“Our staff is burned out, wondering how we’ll survive yet another surge”: Oklahoma health systems detail strains from rising COVID-19 hospitalizations – KFOR Oklahoma City
KFOR.com Oklahoma City
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OKLAHOMA CITY (KFOR) – Four prominent health systems in Oklahoma came together Tuesday morning to update the public and share the difficulties their hospitals are seeing as COVID-19 cases rise due to the delta variant.
Top officials from Mercy Health, Integris, OU Health and SSM Health St. Anthony all detailed how increased hospitalizations are putting a strain on staff, beds and patient care.
“Our resources are stretched beyond our limits,” said SSM St. Anthony ICU nurse Regan Wickwire. “Our staff is burned out wondering how we’ll survive yet another surge.”
Hospitalization numbers continue to increase in the state as the delta variant is impacting younger demographics of people than last year’s alpha variant.
“We are seeing critical covid patients in 20s, 30s, 40s this time around with a lot of life to live,” Wickwire said, later adding, “Patients wake up with a cough on Monday and by Friday we’re having to tell their families there’s nothing else we can do.”
All four health systems mentioning how COVID-19 hospitalizations are starting to affect non-COVID patients.
Mercy Hospital Stroke Medical Director Dr. Bahar Malakouti says many of these emergency patients need treatment as soon as possible but are forced to wait.
“If you get in a car accident, have a heart attack, need an emergency surgery, or, yes, even if you have a stroke, there is a chance you might not be able to get the time sensitive care you need,” Malakouti said. “These are medical emergencies where every minute is crucial.”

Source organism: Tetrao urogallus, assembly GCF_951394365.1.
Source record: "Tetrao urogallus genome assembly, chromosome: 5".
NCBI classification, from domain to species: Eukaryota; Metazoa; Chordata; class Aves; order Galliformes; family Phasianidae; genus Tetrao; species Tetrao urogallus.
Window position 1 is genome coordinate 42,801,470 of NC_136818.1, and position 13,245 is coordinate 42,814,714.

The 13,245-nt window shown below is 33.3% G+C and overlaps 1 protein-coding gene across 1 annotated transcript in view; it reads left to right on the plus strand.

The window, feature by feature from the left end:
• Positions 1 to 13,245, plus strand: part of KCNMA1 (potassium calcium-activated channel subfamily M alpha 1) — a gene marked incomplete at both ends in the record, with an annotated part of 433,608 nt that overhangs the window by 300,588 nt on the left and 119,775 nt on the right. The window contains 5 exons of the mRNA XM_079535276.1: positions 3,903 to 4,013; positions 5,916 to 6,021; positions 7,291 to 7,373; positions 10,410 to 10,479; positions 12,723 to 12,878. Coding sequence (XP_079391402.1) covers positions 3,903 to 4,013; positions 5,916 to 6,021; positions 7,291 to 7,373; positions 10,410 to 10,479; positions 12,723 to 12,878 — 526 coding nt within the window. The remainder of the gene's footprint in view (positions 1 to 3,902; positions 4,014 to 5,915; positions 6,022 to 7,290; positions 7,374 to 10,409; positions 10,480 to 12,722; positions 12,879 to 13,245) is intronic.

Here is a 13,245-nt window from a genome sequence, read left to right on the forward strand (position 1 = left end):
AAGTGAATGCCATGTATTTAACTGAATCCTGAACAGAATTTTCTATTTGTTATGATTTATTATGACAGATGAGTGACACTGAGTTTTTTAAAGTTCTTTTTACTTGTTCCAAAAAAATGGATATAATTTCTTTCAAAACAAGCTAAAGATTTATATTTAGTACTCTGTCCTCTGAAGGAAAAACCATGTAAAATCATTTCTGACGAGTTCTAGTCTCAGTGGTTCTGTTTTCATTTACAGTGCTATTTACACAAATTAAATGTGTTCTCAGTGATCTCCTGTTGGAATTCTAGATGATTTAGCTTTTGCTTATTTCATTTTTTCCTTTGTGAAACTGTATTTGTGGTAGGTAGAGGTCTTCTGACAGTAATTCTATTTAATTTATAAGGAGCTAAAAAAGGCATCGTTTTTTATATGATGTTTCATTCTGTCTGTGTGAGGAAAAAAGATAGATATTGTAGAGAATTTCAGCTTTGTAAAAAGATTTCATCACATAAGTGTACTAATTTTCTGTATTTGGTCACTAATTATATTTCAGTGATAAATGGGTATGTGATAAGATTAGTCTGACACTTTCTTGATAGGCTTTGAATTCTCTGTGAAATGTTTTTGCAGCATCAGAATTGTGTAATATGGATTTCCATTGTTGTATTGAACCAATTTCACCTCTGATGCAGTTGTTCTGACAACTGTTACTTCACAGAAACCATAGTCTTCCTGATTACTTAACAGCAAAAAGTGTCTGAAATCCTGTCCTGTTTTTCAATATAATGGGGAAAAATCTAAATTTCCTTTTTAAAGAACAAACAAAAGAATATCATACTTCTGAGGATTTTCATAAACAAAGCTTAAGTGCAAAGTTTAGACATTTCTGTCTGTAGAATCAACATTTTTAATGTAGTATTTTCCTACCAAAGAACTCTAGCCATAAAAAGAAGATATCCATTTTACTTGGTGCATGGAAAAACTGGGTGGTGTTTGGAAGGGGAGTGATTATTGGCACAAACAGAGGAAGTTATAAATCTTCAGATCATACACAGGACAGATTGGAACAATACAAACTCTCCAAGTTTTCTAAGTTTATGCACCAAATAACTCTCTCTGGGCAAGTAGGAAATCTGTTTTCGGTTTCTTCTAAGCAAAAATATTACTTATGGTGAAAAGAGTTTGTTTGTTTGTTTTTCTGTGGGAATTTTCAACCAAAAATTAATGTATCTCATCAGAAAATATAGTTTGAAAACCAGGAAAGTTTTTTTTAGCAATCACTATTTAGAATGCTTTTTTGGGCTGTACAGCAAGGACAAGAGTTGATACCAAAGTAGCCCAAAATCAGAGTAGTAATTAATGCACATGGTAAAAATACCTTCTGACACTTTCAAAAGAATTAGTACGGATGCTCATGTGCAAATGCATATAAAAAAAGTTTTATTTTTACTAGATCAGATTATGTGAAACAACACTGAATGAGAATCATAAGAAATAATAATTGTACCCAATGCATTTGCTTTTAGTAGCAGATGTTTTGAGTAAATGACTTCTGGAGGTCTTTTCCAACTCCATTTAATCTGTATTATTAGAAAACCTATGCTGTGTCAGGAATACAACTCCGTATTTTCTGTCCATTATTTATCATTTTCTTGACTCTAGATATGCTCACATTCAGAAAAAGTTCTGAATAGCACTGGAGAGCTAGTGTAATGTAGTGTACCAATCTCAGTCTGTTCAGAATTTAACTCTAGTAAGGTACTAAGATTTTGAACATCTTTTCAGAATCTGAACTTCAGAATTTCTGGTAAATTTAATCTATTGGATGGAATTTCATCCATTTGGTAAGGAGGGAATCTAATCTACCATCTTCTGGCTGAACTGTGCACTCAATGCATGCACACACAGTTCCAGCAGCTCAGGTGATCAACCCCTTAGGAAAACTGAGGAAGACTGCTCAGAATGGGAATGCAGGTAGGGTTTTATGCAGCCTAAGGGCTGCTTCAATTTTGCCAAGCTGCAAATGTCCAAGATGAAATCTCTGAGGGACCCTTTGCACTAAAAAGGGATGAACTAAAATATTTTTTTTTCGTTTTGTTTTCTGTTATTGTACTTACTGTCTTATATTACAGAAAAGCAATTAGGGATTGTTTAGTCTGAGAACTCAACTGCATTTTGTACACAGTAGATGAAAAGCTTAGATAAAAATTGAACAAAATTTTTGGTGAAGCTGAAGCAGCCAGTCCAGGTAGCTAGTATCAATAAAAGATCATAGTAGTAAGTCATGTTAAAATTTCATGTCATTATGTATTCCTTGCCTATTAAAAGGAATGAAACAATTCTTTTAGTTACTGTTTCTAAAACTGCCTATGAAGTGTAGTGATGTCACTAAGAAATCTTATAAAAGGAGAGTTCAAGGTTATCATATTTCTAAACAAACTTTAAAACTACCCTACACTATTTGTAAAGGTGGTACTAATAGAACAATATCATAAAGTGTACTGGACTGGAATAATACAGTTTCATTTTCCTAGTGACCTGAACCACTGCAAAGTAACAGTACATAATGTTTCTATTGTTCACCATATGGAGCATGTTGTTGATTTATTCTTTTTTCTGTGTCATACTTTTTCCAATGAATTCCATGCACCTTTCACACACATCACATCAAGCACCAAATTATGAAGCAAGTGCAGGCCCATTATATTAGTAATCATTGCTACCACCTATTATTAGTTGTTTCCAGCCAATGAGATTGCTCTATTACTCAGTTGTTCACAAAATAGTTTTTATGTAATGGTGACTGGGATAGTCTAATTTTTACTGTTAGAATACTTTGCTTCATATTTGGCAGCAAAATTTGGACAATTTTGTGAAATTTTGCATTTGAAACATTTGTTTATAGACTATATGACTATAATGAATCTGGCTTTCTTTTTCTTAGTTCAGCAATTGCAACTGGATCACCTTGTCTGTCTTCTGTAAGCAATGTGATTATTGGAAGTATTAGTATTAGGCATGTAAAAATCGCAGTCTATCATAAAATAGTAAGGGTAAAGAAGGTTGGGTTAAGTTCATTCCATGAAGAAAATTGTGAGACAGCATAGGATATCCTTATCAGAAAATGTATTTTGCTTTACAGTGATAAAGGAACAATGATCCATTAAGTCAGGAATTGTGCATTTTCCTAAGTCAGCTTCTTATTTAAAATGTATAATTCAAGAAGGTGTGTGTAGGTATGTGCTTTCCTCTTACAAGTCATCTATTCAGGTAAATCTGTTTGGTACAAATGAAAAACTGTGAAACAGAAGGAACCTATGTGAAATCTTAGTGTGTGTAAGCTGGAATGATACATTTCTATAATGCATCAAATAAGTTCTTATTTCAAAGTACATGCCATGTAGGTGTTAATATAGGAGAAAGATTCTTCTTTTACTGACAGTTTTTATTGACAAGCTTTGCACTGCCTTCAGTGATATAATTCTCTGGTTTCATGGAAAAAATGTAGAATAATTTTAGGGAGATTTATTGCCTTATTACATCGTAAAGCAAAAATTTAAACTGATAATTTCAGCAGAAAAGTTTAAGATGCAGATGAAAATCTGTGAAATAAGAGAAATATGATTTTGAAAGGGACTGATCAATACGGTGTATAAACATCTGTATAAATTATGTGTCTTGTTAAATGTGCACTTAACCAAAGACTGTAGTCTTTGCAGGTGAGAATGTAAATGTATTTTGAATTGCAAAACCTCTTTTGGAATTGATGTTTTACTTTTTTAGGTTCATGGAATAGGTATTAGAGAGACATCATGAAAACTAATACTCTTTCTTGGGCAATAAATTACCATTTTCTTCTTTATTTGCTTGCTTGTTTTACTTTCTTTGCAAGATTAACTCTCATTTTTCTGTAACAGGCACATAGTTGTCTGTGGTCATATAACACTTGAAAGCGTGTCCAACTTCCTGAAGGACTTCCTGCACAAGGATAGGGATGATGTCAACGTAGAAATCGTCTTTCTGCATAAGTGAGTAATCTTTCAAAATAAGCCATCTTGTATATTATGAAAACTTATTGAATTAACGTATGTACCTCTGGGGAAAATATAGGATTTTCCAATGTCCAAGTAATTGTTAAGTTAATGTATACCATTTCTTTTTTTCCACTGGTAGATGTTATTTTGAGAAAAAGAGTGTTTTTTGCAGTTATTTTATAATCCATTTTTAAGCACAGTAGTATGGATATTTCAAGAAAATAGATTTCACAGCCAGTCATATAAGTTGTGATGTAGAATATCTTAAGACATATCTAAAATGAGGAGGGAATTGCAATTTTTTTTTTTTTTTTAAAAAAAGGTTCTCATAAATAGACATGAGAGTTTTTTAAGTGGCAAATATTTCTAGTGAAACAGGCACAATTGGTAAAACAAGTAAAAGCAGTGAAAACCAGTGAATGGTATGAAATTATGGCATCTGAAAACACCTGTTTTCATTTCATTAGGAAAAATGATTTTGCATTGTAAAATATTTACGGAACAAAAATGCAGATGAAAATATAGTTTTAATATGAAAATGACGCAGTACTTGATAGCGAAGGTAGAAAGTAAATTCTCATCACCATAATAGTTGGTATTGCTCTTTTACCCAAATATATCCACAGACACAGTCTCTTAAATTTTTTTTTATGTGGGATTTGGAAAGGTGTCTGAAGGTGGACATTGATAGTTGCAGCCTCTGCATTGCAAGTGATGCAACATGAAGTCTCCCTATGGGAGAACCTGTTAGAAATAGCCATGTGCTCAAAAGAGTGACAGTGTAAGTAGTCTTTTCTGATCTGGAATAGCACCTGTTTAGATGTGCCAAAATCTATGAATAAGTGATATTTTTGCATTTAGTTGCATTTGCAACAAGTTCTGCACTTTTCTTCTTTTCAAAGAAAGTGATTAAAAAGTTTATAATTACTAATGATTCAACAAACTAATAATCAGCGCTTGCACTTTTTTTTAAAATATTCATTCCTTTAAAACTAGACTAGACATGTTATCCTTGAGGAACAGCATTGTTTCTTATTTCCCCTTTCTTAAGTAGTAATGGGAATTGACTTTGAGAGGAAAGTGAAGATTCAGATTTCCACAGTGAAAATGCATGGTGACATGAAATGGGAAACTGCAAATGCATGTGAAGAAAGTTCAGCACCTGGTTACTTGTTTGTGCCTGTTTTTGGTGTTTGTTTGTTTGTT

In some cases, these wait times have caused detrimental effects.
“Some of these patients may die or they may have permanent disabilities for the rest of their lives,” Malakouti said.
And despite the pressure on staff, Wickwire detailed the commitment they have to those who don’t survive.
“Our team has committed no one dies alone on our watch,” Wickwire said. “I can’t tell you how many patients I’ve sat next to, stroked their faces and let them know they were loved and appreciated.”
The state’s top doctors say the key to getting things back to normal is to take the COVID vaccine.
Dr. Malakouti pleading with Oklahomans, saying: “We are begging you, please get vaccinated and wear your masks until we can get on the other side of this.”

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OKLAHOMA CITY (KFOR) – Oklahoma schools can apply for money from a $119 million Centers for Disease Control and Prevention-funded grant program, and use the funds to conduct COVID-19 testing.
The Oklahoma Schools COVID-19 Prevention Program Grant (Project 723) is funded by the CDC and offered to schools in collaboration with the Oklahoma State Department of Health and Oklahoma State Department of Education, according to Dr. Kathy Dodd, Chief Innovation Officer and Deputy Superintendent of Federal Programs for the Department of Education.
OKLAHOMA CITY (KFOR) – Court documents showed that a parent within the Western Heights School District was officially charged Wednesday for threatening acts of violence against now-suspended superintendent Mannix Barnes.
The court documents show the parent allegedly continued calling the school, leaving voicemails and threatening Barnes and other staff members. The threats came just about one year ago, but the charges have officially been filed as the fight between Western Heights and the state continues.
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Officials said Andrew Earl’s method of operation is to allegedly break into people’s houses and then make himself at home. The 27-year-old is accused in more than 30 recent burglaries in Woodward County alone.

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